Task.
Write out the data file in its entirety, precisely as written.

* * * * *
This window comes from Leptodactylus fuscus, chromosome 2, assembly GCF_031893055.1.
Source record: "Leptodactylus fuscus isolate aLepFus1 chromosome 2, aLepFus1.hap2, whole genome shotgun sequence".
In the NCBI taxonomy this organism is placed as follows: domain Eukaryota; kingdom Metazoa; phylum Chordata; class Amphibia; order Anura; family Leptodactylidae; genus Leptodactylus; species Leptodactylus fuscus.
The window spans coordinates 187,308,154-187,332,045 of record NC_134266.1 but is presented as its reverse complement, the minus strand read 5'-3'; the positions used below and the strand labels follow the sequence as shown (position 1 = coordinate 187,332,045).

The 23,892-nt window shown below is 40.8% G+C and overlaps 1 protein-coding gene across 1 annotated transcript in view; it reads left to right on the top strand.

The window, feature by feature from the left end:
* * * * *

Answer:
This window comes from Leptodactylus fuscus, chromosome 2, assembly GCF_031893055.1.
Source record: "Leptodactylus fuscus isolate aLepFus1 chromosome 2, aLepFus1.hap2, whole genome shotgun sequence".
In the NCBI taxonomy this organism is placed as follows: domain Eukaryota; kingdom Metazoa; phylum Chordata; class Amphibia; order Anura; family Leptodactylidae; genus Leptodactylus; species Leptodactylus fuscus.
The window spans coordinates 187,308,154-187,332,045 of record NC_134266.1 but is presented as its reverse complement, the minus strand read 5'-3'; the positions used below and the strand labels follow the sequence as shown (position 1 = coordinate 187,332,045).

The 23,892-nt window shown below is 40.8% G+C and overlaps 1 protein-coding gene across 1 annotated transcript in view; it reads left to right on the top strand.

The window, feature by feature from the left end: